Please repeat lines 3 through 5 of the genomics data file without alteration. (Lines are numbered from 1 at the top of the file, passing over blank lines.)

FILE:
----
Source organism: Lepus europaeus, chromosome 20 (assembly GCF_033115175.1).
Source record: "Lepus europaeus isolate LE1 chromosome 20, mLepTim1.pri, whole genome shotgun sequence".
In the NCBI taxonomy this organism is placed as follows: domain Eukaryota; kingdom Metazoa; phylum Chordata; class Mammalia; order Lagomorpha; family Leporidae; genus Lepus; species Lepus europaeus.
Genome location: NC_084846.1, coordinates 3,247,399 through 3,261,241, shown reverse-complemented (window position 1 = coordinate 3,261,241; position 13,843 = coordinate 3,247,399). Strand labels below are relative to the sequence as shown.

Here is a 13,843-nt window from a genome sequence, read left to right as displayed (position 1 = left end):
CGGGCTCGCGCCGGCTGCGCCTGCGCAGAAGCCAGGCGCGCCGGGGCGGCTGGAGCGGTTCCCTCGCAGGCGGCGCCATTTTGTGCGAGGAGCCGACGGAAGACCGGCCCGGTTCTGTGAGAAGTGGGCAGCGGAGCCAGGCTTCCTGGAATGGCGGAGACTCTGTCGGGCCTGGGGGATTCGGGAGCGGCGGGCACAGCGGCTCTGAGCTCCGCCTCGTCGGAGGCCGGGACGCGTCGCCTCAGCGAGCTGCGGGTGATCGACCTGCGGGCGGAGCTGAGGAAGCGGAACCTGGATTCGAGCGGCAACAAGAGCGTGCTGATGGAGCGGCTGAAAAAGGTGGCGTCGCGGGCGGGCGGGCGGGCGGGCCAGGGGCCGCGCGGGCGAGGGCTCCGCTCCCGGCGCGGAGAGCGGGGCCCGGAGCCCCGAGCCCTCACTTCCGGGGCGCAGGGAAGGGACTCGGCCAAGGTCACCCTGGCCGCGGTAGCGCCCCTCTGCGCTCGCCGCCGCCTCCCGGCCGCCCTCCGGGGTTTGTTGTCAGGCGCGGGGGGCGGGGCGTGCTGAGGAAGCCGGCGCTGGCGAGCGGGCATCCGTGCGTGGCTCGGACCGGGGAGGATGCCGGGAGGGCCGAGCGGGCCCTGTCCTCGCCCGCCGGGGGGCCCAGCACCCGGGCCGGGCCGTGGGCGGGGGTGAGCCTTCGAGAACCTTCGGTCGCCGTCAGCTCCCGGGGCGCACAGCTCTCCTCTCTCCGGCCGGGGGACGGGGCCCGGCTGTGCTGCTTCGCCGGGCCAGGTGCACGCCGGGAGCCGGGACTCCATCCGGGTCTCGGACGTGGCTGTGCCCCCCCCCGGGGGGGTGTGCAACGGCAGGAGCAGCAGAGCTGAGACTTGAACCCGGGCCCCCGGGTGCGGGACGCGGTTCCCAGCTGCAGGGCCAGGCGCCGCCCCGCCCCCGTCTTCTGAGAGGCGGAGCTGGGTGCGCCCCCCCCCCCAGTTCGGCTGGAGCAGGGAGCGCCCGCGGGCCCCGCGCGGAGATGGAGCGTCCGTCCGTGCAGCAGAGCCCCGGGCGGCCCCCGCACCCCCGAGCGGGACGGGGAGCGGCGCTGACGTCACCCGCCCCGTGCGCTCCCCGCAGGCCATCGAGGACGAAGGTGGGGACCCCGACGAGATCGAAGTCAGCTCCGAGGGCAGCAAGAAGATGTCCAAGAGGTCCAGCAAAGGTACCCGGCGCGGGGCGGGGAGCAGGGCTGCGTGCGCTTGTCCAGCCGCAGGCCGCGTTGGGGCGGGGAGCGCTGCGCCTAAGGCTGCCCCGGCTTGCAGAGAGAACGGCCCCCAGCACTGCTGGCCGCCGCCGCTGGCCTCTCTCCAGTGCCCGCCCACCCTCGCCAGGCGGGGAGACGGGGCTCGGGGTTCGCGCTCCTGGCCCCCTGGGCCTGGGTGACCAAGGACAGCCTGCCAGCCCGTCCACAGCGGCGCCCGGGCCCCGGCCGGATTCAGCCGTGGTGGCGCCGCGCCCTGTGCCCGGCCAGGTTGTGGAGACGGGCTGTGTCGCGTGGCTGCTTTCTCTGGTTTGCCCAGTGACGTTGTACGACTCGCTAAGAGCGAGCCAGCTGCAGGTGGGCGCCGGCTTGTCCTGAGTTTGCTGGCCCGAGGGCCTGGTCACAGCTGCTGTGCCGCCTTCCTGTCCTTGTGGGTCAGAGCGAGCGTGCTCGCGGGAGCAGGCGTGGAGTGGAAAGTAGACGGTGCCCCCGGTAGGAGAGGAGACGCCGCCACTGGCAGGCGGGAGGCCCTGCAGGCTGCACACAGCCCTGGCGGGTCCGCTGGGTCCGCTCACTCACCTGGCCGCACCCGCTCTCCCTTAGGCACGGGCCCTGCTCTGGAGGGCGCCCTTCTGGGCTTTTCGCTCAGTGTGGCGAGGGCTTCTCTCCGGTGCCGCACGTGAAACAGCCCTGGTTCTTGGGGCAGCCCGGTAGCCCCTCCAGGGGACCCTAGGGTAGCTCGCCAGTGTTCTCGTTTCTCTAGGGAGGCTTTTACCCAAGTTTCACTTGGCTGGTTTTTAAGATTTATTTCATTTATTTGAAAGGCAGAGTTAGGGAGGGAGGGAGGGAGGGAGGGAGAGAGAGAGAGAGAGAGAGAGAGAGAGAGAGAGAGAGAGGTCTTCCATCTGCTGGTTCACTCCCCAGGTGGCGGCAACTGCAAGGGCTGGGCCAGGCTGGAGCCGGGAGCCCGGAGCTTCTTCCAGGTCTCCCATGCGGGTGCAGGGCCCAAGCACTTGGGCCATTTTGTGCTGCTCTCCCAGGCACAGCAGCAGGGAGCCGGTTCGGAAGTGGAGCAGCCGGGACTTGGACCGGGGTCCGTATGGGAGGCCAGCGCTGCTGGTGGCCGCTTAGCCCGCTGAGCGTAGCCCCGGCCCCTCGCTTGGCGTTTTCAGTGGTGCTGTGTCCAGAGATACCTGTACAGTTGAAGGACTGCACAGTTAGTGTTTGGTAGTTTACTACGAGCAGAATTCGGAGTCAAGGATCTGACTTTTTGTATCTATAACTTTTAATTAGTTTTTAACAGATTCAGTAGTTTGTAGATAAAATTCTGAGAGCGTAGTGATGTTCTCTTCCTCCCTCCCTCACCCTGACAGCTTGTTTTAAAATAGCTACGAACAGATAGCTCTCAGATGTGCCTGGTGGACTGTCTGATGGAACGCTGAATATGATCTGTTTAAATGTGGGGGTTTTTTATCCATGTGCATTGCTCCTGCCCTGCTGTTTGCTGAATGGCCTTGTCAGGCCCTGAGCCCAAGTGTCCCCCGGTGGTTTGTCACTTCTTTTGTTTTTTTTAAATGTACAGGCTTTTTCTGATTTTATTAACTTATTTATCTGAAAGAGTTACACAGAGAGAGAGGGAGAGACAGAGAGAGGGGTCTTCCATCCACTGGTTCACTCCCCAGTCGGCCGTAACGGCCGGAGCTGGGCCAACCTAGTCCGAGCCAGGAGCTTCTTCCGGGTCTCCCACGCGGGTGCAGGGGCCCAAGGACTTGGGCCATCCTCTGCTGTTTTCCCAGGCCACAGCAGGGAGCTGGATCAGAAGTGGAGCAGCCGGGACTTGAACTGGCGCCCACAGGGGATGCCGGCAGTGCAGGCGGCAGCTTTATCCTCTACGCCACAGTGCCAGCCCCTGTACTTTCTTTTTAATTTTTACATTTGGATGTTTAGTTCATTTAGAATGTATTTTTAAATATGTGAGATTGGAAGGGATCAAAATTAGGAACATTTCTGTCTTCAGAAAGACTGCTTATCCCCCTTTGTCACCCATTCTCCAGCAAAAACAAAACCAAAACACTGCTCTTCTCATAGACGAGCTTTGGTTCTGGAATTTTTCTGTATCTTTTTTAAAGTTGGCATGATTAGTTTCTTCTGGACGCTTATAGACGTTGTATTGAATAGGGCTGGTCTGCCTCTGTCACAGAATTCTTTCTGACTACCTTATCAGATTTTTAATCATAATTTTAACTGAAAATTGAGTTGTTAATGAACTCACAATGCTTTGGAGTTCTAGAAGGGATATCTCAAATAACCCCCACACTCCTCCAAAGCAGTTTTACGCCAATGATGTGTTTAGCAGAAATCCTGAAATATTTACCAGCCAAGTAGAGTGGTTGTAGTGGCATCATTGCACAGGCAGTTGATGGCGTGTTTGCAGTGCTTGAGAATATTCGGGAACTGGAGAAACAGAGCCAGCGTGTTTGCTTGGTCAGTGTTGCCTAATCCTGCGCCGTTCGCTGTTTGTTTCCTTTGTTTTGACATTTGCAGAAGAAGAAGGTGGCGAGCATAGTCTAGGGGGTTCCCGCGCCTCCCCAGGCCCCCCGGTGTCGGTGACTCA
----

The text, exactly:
In the NCBI taxonomy this organism is placed as follows: domain Eukaryota; kingdom Metazoa; phylum Chordata; class Mammalia; order Lagomorpha; family Leporidae; genus Lepus; species Lepus europaeus.
Genome location: NC_084846.1, coordinates 3,247,399 through 3,261,241, shown reverse-complemented (window position 1 = coordinate 3,261,241; position 13,843 = coordinate 3,247,399). Strand labels below are relative to the sequence as shown.

Here is a 13,843-nt window from a genome sequence, read left to right as displayed (position 1 = left end):